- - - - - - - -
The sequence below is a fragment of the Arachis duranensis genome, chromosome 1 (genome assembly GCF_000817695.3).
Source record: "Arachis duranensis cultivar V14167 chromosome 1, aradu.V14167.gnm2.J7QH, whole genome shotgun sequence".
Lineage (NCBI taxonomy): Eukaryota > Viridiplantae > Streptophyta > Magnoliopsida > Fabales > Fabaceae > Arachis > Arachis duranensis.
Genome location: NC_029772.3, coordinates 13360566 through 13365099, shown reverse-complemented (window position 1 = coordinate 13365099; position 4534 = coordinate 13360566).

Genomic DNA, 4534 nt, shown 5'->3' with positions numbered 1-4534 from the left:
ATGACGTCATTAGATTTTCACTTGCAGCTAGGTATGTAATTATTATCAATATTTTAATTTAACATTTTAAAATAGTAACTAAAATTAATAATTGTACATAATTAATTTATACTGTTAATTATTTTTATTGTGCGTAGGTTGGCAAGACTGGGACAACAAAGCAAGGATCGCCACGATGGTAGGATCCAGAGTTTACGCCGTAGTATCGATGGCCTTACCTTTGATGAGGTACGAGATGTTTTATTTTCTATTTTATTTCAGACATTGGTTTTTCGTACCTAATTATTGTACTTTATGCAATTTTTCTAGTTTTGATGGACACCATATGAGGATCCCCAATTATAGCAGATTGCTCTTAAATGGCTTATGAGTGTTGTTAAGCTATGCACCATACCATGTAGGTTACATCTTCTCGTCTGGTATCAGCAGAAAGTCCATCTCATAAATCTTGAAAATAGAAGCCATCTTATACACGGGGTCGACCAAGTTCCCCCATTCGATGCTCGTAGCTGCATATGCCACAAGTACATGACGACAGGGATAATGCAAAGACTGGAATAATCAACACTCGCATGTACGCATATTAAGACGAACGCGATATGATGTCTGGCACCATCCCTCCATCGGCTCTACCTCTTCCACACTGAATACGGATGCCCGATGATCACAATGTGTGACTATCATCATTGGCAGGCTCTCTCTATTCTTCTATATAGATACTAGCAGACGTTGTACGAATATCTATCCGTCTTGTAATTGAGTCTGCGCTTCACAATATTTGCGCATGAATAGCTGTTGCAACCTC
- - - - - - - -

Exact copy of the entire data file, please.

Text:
The sequence below is a fragment of the Arachis duranensis genome, chromosome 1 (genome assembly GCF_000817695.3).
Source record: "Arachis duranensis cultivar V14167 chromosome 1, aradu.V14167.gnm2.J7QH, whole genome shotgun sequence".
Lineage (NCBI taxonomy): Eukaryota > Viridiplantae > Streptophyta > Magnoliopsida > Fabales > Fabaceae > Arachis > Arachis duranensis.
Genome location: NC_029772.3, coordinates 13360566 through 13365099, shown reverse-complemented (window position 1 = coordinate 13365099; position 4534 = coordinate 13360566).

Genomic DNA, 4534 nt, shown 5'->3' with positions numbered 1-4534 from the left:
ATGACGTCATTAGATTTTCACTTGCAGCTAGGTATGTAATTATTATCAATATTTTAATTTAACATTTTAAAATAGTAACTAAAATTAATAATTGTACATAATTAATTTATACTGTTAATTATTTTTATTGTGCGTAGGTTGGCAAGACTGGGACAACAAAGCAAGGATCGCCACGATGGTAGGATCCAGAGTTTACGCCGTAGTATCGATGGCCTTACCTTTGATGAGGTACGAGATGTTTTATTTTCTATTTTATTTCAGACATTGGTTTTTCGTACCTAATTATTGTACTTTATGCAATTTTTCTAGTTTTGATGGACACCATATGAGGATCCCCAATTATAGCAGATTGCTCTTAAATGGCTTATGAGTGTTGTTAAGCTATGCACCATACCATGTAGGTTACATCTTCTCGTCTGGTATCAGCAGAAAGTCCATCTCATAAATCTTGAAAATAGAAGCCATCTTATACACGGGGTCGACCAAGTTCCCCCATTCGATGCTCGTAGCTGCATATGCCACAAGTACATGACGACAGGGATAATGCAAAGACTGGAATAATCAACACTCGCATGTACGCATATTAAGACGAACGCGATATGATGTCTGGCACCATCCCTCCATCGGCTCTACCTCTTCCACACTGAATACGGATGCCCGATGATCACAATGTGTGACTATCATCATTGGCAGGCTCTCTCTATTCTTCTATATAGATACTAGCAGACGTTGTACGAATATCTATCCGTCTTGTAATTGAGTCTGCGCTTCACAATATTTGCGCATGAATAGCTGTTGCAACCTC